PitCommand, a wireless Java(R) application that delivers real-time race data in an exciting, full-color, visual display. PitCommand is available as part of NASCAR.COM TO GO, which packages NASCAR.COM's exclusive content in an easy-to-use service available on Nextel phones. PitCommand creates a single view of all the critical race elements - including speed, RPM, throttle/brake indicators, lap counts and more - the same live information that crew chiefs receive at their command stations, or "war wagons," at the pits.
It's exactly these kinds of apps that will make the general public start to look at their "phones" differently.
As an aside, I'm guessing that the intersection of people interested in the i736 NASCAR Driver Series handets and those interested in the Russell Simmons Phat Farm II Signature i733 is probably zero.
An excellent and very appropriate use of RFID tags. In fact, the last time Dick and I went to Vegas we said that there were two killer apps for RFID: luggage tracking and casino chips. Looks like both might be coming to pass.
So there are these new watches from Microsoft ... "SPOT Watches" that display all sorts of cool semi-personalized information. But holy crap, have you seen how big these things are? It's totally laughable. It's like strapping a Blackberry sans keyboard to your wrist. Obviously, the engineers didn't invite the product designers to the party.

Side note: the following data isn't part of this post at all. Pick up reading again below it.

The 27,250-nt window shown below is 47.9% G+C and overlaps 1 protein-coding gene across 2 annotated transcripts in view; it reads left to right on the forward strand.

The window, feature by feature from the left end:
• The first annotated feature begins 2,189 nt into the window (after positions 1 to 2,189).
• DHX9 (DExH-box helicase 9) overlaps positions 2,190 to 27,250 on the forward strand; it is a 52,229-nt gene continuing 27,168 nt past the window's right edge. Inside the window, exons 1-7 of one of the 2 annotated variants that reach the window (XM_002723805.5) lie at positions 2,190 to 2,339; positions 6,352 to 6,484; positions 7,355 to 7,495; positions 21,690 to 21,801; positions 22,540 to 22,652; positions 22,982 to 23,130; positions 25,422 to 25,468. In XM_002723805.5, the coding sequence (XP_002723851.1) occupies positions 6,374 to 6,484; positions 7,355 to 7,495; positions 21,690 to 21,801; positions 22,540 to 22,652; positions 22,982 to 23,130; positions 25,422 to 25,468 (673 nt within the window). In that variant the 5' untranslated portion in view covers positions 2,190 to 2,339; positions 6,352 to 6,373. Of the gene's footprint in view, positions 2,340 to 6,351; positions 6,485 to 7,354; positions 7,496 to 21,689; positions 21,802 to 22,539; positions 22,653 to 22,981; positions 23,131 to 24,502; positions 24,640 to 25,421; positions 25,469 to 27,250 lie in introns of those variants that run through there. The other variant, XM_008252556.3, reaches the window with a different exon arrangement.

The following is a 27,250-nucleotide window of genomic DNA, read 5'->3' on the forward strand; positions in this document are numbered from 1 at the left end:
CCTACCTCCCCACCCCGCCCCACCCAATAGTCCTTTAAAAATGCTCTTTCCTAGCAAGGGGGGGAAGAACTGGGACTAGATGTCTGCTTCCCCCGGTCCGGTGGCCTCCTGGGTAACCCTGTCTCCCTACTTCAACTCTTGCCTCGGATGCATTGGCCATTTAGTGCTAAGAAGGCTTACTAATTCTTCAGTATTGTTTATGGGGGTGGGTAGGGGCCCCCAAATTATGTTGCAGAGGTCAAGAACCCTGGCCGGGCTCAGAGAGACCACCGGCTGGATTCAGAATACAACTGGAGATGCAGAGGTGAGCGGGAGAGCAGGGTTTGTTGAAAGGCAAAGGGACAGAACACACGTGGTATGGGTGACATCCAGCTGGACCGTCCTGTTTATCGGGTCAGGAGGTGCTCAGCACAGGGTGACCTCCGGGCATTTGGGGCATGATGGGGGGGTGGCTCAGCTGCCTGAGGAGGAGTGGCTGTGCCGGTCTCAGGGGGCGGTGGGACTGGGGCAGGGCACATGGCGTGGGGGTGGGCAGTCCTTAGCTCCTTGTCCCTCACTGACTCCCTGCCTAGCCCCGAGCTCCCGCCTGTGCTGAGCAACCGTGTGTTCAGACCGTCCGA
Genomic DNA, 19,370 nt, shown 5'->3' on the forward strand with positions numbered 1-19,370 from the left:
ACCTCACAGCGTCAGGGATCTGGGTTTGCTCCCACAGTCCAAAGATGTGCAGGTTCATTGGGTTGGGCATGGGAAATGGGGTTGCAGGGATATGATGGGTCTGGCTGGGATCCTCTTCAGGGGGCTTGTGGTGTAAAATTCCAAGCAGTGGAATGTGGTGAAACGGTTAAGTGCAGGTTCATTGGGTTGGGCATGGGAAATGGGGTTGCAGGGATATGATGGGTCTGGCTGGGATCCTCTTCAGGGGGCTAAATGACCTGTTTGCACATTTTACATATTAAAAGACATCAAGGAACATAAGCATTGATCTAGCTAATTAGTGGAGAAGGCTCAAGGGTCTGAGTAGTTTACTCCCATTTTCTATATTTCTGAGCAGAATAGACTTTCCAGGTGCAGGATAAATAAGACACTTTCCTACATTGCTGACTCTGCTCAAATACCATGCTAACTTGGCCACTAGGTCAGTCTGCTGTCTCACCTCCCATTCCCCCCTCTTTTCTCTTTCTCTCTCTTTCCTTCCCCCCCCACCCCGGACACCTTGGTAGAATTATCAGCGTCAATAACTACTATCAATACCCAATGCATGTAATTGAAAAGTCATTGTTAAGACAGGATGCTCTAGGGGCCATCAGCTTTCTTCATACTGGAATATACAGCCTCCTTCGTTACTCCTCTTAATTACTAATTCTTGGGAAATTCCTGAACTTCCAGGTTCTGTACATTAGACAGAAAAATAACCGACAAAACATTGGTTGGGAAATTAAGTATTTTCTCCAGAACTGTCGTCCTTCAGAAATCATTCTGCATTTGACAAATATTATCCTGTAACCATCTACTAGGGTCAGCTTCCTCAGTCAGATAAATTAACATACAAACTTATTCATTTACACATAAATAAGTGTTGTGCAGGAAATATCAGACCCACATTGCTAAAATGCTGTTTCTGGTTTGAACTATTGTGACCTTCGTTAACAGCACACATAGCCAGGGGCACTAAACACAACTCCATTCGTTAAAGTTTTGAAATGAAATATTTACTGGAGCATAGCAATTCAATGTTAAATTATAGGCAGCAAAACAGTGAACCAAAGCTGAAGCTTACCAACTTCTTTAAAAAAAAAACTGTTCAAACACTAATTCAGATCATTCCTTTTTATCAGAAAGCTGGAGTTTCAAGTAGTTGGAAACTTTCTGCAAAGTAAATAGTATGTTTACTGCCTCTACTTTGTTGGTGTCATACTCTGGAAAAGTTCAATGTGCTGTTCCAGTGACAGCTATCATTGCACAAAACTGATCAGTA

Hey, I have an idea. Could someone please make this exact feature set the screen saver for my phone? I mean, my phone is already networked, so, like, you wouldn't need this spanko-new radio spectrum to make it work.
Source: MSN Direct
See? See the kind of cool things you can start to do once we all start using standards like Bluetooth and FOAF (Friend of a Friend) files? It's just a small hack, but cool nonetheless.
Kind of a "Straight Dope for the Geek Guy", here's an attempted explanation for the ban on electronic devices at certain times during your flight. Still seems a little dubious to me, but what are you going to do? Some airlines are better than others. I'm never flying Iberian Airlines again with their "ningunos dispositivos electrónicos permitidos" policy: flying from Chicago to Barcelona without being able to use your laptop, MP3 player, or even noise-cancelling headphones s-u-x sux.
As suspected, the reason you can't use your cell phone has nothing to do with potential interference with navigation in the air, but instead with the ground-based infrastructure that isn't equipped to deal with a phone having line-of-sight to hundreds of cell towers at once.
Huh. Well, I thought I had Nextel's marketing strategy figured out, and there they go keeping me guessing. Introducing the "Russell Simmons Phat Farm II Signature i733" from Nextel. It's on every enterprise sales manager's and construction site foreman's Christmas list!